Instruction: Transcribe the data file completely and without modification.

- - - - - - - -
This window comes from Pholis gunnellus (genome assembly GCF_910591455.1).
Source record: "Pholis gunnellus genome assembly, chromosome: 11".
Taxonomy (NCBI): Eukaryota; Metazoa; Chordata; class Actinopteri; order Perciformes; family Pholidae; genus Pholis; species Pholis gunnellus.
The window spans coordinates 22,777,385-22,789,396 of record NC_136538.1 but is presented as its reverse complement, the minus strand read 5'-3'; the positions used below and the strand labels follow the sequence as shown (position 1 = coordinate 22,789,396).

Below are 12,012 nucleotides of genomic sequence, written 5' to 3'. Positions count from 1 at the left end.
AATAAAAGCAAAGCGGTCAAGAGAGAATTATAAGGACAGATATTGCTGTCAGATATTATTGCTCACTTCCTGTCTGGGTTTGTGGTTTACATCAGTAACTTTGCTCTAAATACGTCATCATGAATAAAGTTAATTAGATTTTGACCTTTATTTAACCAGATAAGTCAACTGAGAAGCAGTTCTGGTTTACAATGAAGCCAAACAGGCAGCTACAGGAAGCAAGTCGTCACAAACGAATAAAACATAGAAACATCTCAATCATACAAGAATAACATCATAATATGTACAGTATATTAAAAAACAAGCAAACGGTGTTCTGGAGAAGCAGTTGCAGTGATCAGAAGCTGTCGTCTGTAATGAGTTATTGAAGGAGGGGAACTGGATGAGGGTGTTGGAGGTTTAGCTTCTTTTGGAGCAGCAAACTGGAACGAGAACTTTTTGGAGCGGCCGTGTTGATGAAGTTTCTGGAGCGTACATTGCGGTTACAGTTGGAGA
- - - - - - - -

This window comes from Pholis gunnellus (genome assembly GCF_910591455.1).
Source record: "Pholis gunnellus genome assembly, chromosome: 11".
Taxonomy (NCBI): Eukaryota; Metazoa; Chordata; class Actinopteri; order Perciformes; family Pholidae; genus Pholis; species Pholis gunnellus.
The window spans coordinates 22,777,385-22,789,396 of record NC_136538.1 but is presented as its reverse complement, the minus strand read 5'-3'; the positions used below and the strand labels follow the sequence as shown (position 1 = coordinate 22,789,396).

Below are 12,012 nucleotides of genomic sequence, written 5' to 3'. Positions count from 1 at the left end.
AATAAAAGCAAAGCGGTCAAGAGAGAATTATAAGGACAGATATTGCTGTCAGATATTATTGCTCACTTCCTGTCTGGGTTTGTGGTTTACATCAGTAACTTTGCTCTAAATACGTCATCATGAATAAAGTTAATTAGATTTTGACCTTTATTTAACCAGATAAGTCAACTGAGAAGCAGTTCTGGTTTACAATGAAGCCAAACAGGCAGCTACAGGAAGCAAGTCGTCACAAACGAATAAAACATAGAAACATCTCAATCATACAAGAATAACATCATAATATGTACAGTATATTAAAAAACAAGCAAACGGTGTTCTGGAGAAGCAGTTGCAGTGATCAGAAGCTGTCGTCTGTAATGAGTTATTGAAGGAGGGGAACTGGATGAGGGTGTTGGAGGTTTAGCTTCTTTTGGAGCAGCAAACTGGAACGAGAACTTTTTGGAGCGGCCGTGTTGATGAAGTTTCTGGAGCGTACATTGCGGTTACAGTTGGAGA